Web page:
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America’s gaming lobby is going into overdrive to legalize sports betting

The US gaming industry has long opposed PASPA, the 1992 federal law that prohibited sports betting in almost all states. But now the lobbying effort to kill PASPA (Professional and Amateur Sports Protection Act) has gone into full gear.

This week the American Gaming Association (AGA), the foremost lobbying group for casinos and other gaming companies, hired a Boston-based strategist, who has previously worked on the presidential campaigns of John Kerry in 2004 and Hillary Clinton in 2008, to aid in the effort to get sports betting legalized.

“There are few laws that have failed more spectacularly than PASPA,” AGA president Geoff Freeman tells Yahoo Finance. “It was passed under the auspices of protecting the integrity of games… But in the 25 years since it was enacted, we’ve seen trillions of dollars bet underground on sports, and there’s no way to track it. It’s all happening in the dark, in unregulated markets… PASPA is making the games we all enjoy less safe.”

Of course, everyone would expect Freeman to say that. The AGA exists to advocate on behalf of its members, most of which are big brick-and-mortar casino companies like Las Vegas Sands (LVS), Wynn Resorts (WYNN), and Caesars Entertainment (CZR), though also British bookmaker William Hill and Japanese video game maker Konami, among others.

The AGA estimates that about $90 billion will be bet on football games this season (pro and college), with 98% of the bets made illegally under PASPA.

And while the state-by-state tax benefits of repealing PASPA have been a popular talking point for years, a recent Nielsen study commissioned by the AGA shows that major TV networks, too, should also support legalized sports betting because they stand to gain viewership and ad dollars.

If sports betting were legalized, the AGA concludes using Nielsen’s data, the number of regular-season sports viewers betting on games would jump from 40 million to 57 million.

Wagers placed in casinos are on the rise, and many say that repealing PASPA would help the casinos grow even more. On the other hand, repealing PASPA would also be the first step in opening the flood gates to iGaming (Internet betting) companies, which could actually cut into the casinos’ businesses. The second step would be trying to amend the Federal Wire Act, which makes the use of Internet for sports betting a federal crime, so that it would not apply to state-authorized sports betting.


On the potential competition of iGaming to casinos, Freeman says, “Our industry would not support a repeal of PASPA unless we also thought it was good business,” and that there is “consensus” across the casino industry about repealing PASPA. As for lobbying for modification of the Wire Act, “The fact is we need to deal with PASPA first, that’s where our efforts are focused. Once we succeed in getting that done, we will cross that other bridge.”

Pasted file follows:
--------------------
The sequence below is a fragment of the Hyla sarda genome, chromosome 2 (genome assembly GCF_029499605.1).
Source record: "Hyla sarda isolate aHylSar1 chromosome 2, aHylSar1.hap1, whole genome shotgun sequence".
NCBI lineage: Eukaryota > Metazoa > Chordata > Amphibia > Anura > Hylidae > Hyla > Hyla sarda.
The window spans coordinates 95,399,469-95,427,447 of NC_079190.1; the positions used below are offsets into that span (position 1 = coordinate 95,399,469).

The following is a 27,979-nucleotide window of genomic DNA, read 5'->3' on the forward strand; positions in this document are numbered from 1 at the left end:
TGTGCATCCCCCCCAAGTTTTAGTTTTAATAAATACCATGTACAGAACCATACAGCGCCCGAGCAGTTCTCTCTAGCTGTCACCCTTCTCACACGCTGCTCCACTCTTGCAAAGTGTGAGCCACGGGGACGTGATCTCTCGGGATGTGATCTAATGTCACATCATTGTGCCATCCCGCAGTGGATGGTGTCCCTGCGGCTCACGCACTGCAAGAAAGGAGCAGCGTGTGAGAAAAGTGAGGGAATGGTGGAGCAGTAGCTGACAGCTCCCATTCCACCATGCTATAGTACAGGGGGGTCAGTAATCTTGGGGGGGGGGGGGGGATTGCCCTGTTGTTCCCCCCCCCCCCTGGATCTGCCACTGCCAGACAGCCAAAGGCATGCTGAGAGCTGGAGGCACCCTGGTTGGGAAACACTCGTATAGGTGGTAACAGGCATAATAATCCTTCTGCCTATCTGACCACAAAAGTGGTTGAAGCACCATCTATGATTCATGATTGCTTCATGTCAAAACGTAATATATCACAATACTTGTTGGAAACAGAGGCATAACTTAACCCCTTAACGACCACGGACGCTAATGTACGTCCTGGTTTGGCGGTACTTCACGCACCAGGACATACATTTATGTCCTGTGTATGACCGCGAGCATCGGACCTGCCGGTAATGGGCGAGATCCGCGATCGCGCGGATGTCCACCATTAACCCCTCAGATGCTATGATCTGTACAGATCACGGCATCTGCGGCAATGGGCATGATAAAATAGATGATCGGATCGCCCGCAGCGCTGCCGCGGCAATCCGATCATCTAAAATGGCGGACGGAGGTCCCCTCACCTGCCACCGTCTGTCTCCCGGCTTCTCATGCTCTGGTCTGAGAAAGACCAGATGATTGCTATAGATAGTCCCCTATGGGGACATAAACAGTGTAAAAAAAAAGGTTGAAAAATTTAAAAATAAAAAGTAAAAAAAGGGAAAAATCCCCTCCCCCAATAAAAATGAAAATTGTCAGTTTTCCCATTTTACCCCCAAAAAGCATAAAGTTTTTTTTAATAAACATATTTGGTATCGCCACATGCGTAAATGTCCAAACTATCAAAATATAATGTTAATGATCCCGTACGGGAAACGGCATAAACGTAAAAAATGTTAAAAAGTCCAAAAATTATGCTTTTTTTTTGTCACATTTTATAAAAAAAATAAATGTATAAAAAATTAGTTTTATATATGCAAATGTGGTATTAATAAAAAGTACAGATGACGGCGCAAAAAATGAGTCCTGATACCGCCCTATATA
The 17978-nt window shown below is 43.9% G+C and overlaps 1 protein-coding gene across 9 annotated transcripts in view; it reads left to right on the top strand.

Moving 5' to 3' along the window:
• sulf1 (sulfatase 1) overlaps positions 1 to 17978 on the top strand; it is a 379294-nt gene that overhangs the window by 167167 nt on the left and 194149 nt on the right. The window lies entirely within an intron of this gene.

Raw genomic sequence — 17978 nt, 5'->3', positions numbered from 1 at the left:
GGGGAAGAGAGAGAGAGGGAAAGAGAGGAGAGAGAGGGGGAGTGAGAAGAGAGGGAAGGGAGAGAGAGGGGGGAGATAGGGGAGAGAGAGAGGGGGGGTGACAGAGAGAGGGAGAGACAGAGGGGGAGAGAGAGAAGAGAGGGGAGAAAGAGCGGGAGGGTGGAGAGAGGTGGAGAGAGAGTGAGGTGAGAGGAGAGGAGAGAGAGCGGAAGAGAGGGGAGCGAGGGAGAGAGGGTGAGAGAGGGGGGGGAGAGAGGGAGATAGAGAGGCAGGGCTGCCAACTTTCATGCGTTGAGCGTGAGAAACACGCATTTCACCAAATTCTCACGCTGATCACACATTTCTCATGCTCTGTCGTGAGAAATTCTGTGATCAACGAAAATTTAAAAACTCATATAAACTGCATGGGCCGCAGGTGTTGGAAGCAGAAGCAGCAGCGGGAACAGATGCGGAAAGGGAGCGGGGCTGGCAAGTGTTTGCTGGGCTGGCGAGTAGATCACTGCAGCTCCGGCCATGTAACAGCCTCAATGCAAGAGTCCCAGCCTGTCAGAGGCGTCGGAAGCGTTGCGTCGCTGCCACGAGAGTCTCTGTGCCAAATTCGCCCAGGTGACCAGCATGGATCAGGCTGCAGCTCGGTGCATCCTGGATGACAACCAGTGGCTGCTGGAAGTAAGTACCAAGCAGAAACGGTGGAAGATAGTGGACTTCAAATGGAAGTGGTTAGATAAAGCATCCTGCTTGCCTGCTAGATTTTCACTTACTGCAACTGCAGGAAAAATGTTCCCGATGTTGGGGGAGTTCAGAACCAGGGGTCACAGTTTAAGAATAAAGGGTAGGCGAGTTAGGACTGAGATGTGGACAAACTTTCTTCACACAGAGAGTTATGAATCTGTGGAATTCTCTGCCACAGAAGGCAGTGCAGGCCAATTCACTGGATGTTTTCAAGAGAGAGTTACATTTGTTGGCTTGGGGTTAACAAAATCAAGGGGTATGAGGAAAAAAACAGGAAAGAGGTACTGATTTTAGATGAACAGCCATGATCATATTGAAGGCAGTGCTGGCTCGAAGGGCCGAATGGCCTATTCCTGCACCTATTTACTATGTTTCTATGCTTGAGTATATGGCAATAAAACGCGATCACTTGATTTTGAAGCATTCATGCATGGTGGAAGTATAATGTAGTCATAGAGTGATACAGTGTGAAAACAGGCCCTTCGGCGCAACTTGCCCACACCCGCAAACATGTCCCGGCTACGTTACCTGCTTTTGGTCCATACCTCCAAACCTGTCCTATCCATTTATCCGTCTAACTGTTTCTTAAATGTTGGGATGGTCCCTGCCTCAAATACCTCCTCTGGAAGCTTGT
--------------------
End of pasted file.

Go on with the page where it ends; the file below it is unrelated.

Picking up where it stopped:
In other words: Any concerns about potential competitive threats from mobile-based gaming operators like DraftKings and FanDuel take a back seat until PASPA is conquered.

Las Vegas Sands CEO Sheldon Adelson, for one, has said that he virulently opposes daily fantasy sports. Nevada’s Gaming Control Board ruled last fall that daily fantasy sports companies are gambling operators, which led DraftKings and FanDuel to leave the state. But this month a different DFS company, USFantasy, which uses a pari-mutuel structure like horse racing betting, opened up a window in a number of Vegas casinos.

The major American sports leagues, Freeman says, are on board with repealing PASPA too, though maybe not all of them are saying so. NBA commissioner Adam Silver has been a vocal advocate for legalizing and regulating PASPA; he wrote a New York Times op-ed in 2014 on the topic.

Freeman says he has spoken with Silver on the issue, but as for other league commissioners, “I trust they are probably not far behind. Whether they’re willing to say that publicly is a different issue, but I’m optimistic.”

For more from Freeman on the effort to legalize sports betting, including the gaming industry’s view of daily fantasy sports, watch the above Sportsbook video.

Daniel Roberts is a writer at Yahoo Finance, covering sports business and technology. Follow him on Twitter at @readDanwrite. Sportsbook is our recurring sports business video series.

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